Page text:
TSM Backups and Restores
- Journal Backups
- Image Backups
- TSM 7.1 and VMware
- TSM 6.4 and VMware
- Windows Cluster Backups
- VCS Cluster Backups
- LAN free backups
- TDP for MSSQL DBs
- TSM with DB2
- Oracle TDP Backups
Data archiving is intended to preserve a copy of a related set of files as they stood at a point in time for legal or compliance purposes. This set of files might consist of tax records, end-of-project reports or similar.
An Archive will typically be requested by the customer as a one-off process, it would not normally be a scheduled event. An Archive will usually be retained for several years.
If an Archive is required again, then normally the entire set of files is brought back to a new location, and the process is called 'Retrieve'.
An Archive is not the same as Backup, which typically involves copying an unrelated set of changed files to tape and retaining them for a relatively short time. Also a Backup does not affect the source data, whereas an Archive can delete the source data. An Archive is not the same as HSM migration, which involves moving older files off primary disk to cheaper storage. Migration is about managing disk space, Archive is about retaining data.
The TSM ARCHIVE command has the following options
It is possible to archive data using the Web client GUI, but you get fewer options than with the command line.
The following command line options are available to retrieve the data. The different options can be used in combination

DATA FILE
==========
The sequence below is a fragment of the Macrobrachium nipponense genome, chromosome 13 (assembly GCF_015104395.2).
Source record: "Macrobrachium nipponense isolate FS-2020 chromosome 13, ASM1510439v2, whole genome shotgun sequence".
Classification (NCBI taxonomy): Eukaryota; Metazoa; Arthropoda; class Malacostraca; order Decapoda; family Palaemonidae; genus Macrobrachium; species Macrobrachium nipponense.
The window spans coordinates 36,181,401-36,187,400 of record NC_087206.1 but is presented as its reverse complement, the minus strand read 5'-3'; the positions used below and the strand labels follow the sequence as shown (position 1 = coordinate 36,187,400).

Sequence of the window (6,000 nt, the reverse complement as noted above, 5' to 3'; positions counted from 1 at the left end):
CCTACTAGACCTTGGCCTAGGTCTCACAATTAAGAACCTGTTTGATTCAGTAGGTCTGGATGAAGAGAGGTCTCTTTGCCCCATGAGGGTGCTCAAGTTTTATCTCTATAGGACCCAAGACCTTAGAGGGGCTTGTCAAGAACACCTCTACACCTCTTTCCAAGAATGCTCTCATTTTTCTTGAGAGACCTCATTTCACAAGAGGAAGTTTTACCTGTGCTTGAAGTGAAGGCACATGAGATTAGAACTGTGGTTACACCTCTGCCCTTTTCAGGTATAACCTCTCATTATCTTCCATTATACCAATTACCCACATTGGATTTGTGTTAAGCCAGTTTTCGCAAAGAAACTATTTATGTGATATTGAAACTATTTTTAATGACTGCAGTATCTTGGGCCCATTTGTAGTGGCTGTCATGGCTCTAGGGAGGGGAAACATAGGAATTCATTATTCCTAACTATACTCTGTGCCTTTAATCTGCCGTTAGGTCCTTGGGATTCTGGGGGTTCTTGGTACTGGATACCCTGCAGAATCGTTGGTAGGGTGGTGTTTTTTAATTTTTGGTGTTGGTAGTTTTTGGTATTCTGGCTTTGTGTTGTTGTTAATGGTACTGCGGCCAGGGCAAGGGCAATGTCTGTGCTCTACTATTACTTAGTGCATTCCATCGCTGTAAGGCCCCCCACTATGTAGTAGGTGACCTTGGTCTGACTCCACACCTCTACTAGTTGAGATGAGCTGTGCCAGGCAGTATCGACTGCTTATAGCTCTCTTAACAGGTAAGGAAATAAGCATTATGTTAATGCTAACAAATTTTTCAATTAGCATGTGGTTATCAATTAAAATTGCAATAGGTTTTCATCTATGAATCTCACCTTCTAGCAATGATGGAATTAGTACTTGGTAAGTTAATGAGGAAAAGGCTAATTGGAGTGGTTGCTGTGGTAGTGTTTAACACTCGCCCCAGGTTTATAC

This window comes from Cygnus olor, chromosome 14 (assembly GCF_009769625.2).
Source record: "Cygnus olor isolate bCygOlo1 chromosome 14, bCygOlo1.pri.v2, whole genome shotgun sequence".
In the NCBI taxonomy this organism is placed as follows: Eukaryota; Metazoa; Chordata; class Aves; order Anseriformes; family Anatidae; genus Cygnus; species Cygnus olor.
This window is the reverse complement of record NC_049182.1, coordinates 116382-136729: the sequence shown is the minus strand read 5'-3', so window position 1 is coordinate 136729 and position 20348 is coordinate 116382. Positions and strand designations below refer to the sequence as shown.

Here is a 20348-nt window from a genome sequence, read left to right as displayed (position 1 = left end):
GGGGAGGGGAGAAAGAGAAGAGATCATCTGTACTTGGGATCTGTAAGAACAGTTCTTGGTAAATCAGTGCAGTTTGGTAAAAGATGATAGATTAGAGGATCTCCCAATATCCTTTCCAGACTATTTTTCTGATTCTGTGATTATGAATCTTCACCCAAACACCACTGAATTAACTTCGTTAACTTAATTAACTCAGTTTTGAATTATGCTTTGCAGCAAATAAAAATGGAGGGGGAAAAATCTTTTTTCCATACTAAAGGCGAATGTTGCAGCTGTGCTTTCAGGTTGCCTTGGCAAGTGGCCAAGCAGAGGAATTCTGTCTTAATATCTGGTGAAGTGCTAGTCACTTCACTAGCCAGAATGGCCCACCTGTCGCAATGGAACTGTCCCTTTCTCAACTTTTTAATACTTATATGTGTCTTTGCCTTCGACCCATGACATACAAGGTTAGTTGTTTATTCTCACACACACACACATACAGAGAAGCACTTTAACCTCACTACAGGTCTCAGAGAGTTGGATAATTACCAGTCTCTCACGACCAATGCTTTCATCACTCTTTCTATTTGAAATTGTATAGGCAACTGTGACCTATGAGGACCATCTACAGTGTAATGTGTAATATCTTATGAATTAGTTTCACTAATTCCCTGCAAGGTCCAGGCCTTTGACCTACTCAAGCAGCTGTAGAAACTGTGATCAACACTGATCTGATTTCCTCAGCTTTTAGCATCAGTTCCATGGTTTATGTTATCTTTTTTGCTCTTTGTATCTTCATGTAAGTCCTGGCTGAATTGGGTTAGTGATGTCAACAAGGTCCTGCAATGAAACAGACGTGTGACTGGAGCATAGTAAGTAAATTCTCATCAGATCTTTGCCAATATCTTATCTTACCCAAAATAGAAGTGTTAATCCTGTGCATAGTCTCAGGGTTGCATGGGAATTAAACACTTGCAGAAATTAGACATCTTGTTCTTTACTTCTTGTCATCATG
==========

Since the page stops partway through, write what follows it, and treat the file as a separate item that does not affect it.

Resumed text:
It is also possible to retrieve files with the GUI as shown below
To find individual archive runs you could use an SQL query
select NODE_NAME,ARCHIVE_DATE,CLASS_NAME,DESCRIPTION from ARCHIVES where NODE_NAME='node'
One easy way to find archived files is to use the TSM Web Client GUI as shown above. Point your browser to http://servername:1581 and select the retrieve option. This will list all archives for that server, and you can drill down into each archive to find individual files.
If you need to provide a list of archived files, then from the command line you can use the QUERY ARCHIVE command and pipe the output into a file for perusal by a user.
The GUI and Web clients use the archive description as the primary way to navigate to a specific archive but as these descriptions are in text format and were held in the same primary archive table as the archived file path names the search can take a long time. To speed up search performance some of these search items are also held in secondary description tables. Archives that are invoked from the Web Client or GUI always use the secondary tables. Command line archives can be forced to use the secondary tables if they are 'converted' by using a CONVERT ARCHIVE command.
Use this command convert archives run from the command line that should be forced to store filespace and description data in secondary tables to speed up searches. This is just appropriate if you run repeated archives over the same set of data, giving each archive a different description. If you use the command line for archives and recalls, and do not use the description to identify archives; then do not convert the archives to save on database size, and use the -v2Archive option with subsequent archive requests. Syntax:
CONVERT ARCHIVE nodename
Use this command to save on database space if your database has large numbers of archive entries, where large means 100,000 or more. This command should not be used if anyone uses, or may use the Web Client or GUI to work with archived files.
UPDate ARCHIve node_name -SHOWstats -RESETDescriptions -DELETEDirs
This command empties out the secondary description tables. It does not lose the archive directory or file data as that is held in the primary archive table entries. You can either use this command on its own to free up the database space used by the secondary description tables, or you can follow it with the CONVERT ARCHIVE command to audit and refresh the secondary description tables. The syntax is
UNDO ARCHConversion node_name